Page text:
Life-threatening risk factors are damaged in the heart
The fact that someone is a "broken heart" is not only a root, but also a medical reality. Tacoscope Syndrome, also known as "broken heart syndrome," can even become life-threatening. Researchers have now found out which patients are at increased risk for the short-term or long-term.
Most patients recover without effect
Japanese physicians Keigo Dote and Hikaru Sato described Tacitus Syndrome (TTS) in the early 90's. This disorder occurs after intense mental stress, such as sadness or palpitations. Most women are affected after menopause. Most patients recover from an illness. But ten percent creates a dangerous complication. The study found which patients are at increased risk in the short or long term.
Causes are not yet clearly explained
The name of the Takotsubo syndrome was the traditional Japanese octopus trap cut with tinted shrubs with a narrow neck.
The specialist considered the specific shape of the left ventricle at the end of the syst, which reminded him of the circulatory disturbance in the heart muscle.
The causes of the illness are still not clear, and therefore the treatment should be based on symptoms.
The loss of a person makes you sick
Because the disease often occurs as a result of severe emotional stress, such as the loss of a loved one, emotional stress or sadness, called colloquial heart syndrome ("broken heart syndrome").
Irregular work or extreme physical stress, such as surgery, falls or stroke, can lead to Broken Heart Syndrome.
In addition, extreme positive events such as wedding or lottery winners can be considered to produce Tacoscope Syndrome.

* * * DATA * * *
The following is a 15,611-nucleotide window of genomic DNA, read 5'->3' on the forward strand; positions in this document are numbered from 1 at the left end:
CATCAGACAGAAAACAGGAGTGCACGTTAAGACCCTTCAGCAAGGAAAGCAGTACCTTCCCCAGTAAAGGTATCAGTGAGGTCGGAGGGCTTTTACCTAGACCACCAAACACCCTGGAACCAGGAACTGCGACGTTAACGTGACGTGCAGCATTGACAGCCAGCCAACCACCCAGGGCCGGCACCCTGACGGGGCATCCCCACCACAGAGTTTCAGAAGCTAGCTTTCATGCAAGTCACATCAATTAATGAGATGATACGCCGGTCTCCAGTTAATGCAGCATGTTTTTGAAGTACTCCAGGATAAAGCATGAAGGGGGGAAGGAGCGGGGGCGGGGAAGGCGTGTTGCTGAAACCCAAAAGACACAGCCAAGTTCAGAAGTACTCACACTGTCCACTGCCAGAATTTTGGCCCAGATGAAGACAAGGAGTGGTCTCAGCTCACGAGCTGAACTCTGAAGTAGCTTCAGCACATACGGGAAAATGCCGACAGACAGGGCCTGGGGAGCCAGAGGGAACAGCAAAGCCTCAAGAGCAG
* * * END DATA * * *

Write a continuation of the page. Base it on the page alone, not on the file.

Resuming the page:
In the meantime, it has become known in medicine that this disease can lead inter alia to prolonged heart damage and increase the risk of stroke.
The disease can be fatal
As the disease is sudden, there is often a severe heart dysfunction, often with first-line heart attack.
After an acute phase, most patients fall behind in weeks or months.
However, about ten percent of patients develop a cardiogenic shock associated with acute phase, a life-threatening complication in which the heart suddenly spills too little blood in the body.
Up to five percent of patients with cardiogenic shock die of it, reports the University Hospital in Zurich (USZ).
USZ researchers have found which Tacoscope patients are at increased risk of cardiogenic shock and have long-term effects on patients.
Which patients develop cardiogenic shock?
During their research, scientists were able to return to the data collected in the InterTAK register.
This first global Tacockubbling Registry was created in 2011 at the heart of the University of the United States to promote the Tacoscope Syndrome.
The register involves more than 40 cardiovascular centers from 20 countries; it is led by prof. dr med Dr. rer nat Christian Templin, Intervention Cardiologist and Acute Cardiology, USA.
"Thanks to the study, we now know which Tacoscope patients develop cardiogenic shock in the acute phase of the disease and therefore need to be closely monitored," says Templin.
"These patients also cause long-term high-risk and therefore need to be monitored continuously," says an expert.
These risk factors were not well known and patients with no disturbances after Tacitus were not observed.
"Patient diagnosis, treatment, and prognosis have once again greatly improved this study." (Ad)